Maria Shriver Found the Most Sympathetic Poor Woman in America

What Women Really Think
March 17 2014 10:56 AM

Maria Shriver Found the Most Sympathetic Poor Woman in America

paycheck_to_paycheck
Katrina Gilbert, the star of Paycheck to Paycheck

BARBARA KINNEY

Monday night, the Maria Shriver–produced documentary Paycheck to Paycheck: The Life and Times of Katrina Gilbert will premiere on HBO. (It will also be available to stream for free all week.) The film is the most visible component of the Shriver Report, Shriver’s campaign to draw attention to poverty’s outsized effect on American women. Forty-two million women live in poverty, the Shriver Report informs us, and 28 million children. Paycheck to Paycheck takes a microscopic view of this vast problem, chronicling a year in the life of one Tennessee woman and her three young kids.

L.V. Anderson L.V. Anderson

L.V. Anderson is a Slate assistant editor. She edits Slate's food and drink sections and writes Brow Beat's recipe column, You're Doing It Wrong. 

Does spending an hour and a half with four people living in a trailer on an income of around $18,000 a year sound like a downer? It isn’t, or at least not entirely. That’s because Katrina Gilbert, the charismatic 30-year-old at the center of the film, is an extraordinarily sympathetic character.

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Gilbert works long days as a certified nursing assistant in a nursing home, where she earns $9.49 an hour and exhibits enormous patience with and affection for her elderly charges. We never see her snap at her son or two daughters. She applies for college because she wants to improve her situation and do right by her kids; when she’s denied financial aid, she stays positive, keeping up that can-do attitude. She’s smart about the men in her life, too: She leaves her husband after he confesses to a painkiller addition. After he kicks the habit, she drives her children hours so they can spend time with him. She begins dating a sweet, supportive single father named Chris. Gilbert is also white and pretty, characteristics that no doubt factored into the filmmakers’ decision to profile her.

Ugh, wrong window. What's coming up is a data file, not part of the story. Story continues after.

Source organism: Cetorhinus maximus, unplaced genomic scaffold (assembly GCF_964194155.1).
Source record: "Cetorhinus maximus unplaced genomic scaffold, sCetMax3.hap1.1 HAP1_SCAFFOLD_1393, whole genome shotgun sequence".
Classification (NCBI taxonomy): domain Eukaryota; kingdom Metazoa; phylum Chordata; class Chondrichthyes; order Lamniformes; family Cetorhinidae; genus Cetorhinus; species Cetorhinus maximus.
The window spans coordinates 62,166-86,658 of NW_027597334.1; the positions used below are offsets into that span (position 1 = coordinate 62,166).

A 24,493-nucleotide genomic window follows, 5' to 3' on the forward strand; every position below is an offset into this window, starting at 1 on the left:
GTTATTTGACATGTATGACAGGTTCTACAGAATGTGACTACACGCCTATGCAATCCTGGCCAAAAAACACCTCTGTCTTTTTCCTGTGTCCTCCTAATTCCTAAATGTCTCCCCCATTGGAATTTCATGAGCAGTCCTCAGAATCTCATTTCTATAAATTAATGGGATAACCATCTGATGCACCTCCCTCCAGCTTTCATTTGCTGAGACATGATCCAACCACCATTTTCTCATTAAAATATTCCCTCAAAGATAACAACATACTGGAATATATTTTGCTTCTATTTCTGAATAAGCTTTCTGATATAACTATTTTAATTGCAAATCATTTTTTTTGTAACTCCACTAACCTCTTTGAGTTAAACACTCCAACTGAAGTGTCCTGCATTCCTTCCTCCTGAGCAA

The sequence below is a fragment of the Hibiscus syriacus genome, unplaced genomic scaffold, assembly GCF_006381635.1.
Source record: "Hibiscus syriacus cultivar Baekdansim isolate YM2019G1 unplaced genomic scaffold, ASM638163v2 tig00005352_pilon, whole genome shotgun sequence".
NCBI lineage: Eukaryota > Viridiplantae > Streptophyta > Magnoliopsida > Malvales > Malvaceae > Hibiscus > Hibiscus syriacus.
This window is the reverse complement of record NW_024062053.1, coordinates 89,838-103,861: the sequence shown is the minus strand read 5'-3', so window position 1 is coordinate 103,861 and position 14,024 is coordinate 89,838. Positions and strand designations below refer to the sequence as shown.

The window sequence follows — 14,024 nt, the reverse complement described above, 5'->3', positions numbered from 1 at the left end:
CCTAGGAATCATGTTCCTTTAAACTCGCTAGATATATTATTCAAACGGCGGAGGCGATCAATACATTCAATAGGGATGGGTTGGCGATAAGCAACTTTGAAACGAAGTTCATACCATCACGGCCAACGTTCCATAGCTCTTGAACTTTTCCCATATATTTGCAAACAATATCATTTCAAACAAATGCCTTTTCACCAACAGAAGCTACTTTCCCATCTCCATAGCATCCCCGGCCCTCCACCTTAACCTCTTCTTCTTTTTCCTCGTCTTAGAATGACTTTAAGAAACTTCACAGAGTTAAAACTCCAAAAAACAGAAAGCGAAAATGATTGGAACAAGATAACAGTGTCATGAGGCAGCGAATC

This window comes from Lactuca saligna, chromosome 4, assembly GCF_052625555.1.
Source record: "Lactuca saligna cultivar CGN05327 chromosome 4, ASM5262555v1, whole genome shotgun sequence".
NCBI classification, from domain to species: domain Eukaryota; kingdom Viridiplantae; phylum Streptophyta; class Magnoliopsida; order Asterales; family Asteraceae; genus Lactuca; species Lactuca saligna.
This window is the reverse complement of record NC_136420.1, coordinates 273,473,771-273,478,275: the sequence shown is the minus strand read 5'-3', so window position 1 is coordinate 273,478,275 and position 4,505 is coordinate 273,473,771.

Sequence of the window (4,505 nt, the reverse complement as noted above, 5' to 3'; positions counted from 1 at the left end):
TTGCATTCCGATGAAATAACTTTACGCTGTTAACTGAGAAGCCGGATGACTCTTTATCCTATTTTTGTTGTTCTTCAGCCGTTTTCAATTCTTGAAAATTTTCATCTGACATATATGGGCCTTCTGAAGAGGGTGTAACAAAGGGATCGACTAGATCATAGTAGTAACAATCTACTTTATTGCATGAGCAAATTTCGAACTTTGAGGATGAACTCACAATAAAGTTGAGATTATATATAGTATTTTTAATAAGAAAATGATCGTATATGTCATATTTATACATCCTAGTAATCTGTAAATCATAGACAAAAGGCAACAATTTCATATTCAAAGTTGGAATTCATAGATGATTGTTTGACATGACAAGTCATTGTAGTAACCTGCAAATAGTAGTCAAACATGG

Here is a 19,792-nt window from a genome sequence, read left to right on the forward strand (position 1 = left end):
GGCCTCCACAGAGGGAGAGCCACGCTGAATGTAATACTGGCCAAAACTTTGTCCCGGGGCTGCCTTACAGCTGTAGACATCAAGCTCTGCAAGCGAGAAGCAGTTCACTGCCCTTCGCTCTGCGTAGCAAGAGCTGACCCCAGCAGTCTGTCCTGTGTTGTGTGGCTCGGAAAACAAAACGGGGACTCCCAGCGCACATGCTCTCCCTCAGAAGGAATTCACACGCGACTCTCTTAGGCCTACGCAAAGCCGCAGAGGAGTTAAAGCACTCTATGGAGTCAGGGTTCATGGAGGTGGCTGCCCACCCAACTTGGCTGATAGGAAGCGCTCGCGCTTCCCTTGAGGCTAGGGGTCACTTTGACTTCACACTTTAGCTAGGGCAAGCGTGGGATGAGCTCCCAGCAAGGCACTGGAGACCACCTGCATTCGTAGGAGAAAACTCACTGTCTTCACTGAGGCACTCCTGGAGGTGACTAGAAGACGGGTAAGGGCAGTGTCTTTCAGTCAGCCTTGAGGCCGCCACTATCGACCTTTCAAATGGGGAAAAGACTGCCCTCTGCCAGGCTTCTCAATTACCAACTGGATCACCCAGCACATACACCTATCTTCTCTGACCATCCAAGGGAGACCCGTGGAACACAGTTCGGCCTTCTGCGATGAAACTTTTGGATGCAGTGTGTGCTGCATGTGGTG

At the Paycheck to Paycheck premiere in New York last Thursday, Shriver, on a panel with Gilbert and Gloria Steinem, shed some light on how she and the directors settled on Gilbert as the subject of their film. In response to an audience member’s question, Shriver said:

I think we talked a lot about what we wanted in the story, the issues that we wanted to come out in someone’s life … We looked at lots of different women, different stories, and everyone felt that her story and she was the best. And I think what’s really great about Katrina’s story also is I think her ex-husband is trying to be involved in the children’s lives. Her fiancé now, Chris, is working to be involved. … Everybody in this story is trying, and that’s what I really like about it.

Indeed, all the adults who appear in the film seem to have great integrity. This makes sense from a documentary filmmaking perspective: If you want audiences to care about your subject matter, you need to show them characters they’ll connect with. A single mother with obvious character flaws—a drug addiction, or a tendency to yell at her kids, or exhaustion from a lifetime of never being able to get ahead, for instance—wouldn’t elicit nearly as much sympathy from middle- and upper-class audiences as Gilbert does.

Yet few people, be they rich or poor, behave with as much forbearance, compassion, and hopefulness as Gilbert does in Paycheck to Paycheck. This isn’t a criticism of Gilbert—she truly is amazing. But the poor people who are less extraordinary and less overtly likable than Gilbert need help, too. Watching Paycheck to Paycheck, I couldn’t help thinking about the New York Times’ gripping “Invisible Child,” Andrea Elliott’s recent profile of an 11-year-old homeless girl in New York named Dasani. Dasani is surrounded by adults who often make bad decisions, and Dasani makes some bad decisions, too—but Elliott makes it clear that they would all benefit considerably from robust social safety nets.

Shriver’s aim with Paycheck to Paycheck is to start a national conversation about minimum wage, paid sick days, and affordable child care and health care—the policies that would help all manner of vulnerable people. But putting such a saint at the center of her campaign (or, at least, only showing Gilbert’s saintly side) is a decision that could backfire. Paycheck to Paycheck is certain to make anyone who watches it want to help Gilbert and other “good” poor people, but that desire to help might not translate to people like Dasani’s parents.

At the Paycheck to Paycheck premiere, an HBO executive announced that Chattanooga State University was offering Gilbert a full scholarship. This is a wonderful development for Gilbert and her family. And it makes Chattanooga State look good. But it doesn’t do anything for the other 41,999,999 American women living in poverty.

L.V. Anderson is a Slate assistant editor. She edits Slate's food and drink sections and writes Brow Beat's recipe column, You're Doing It Wrong. 

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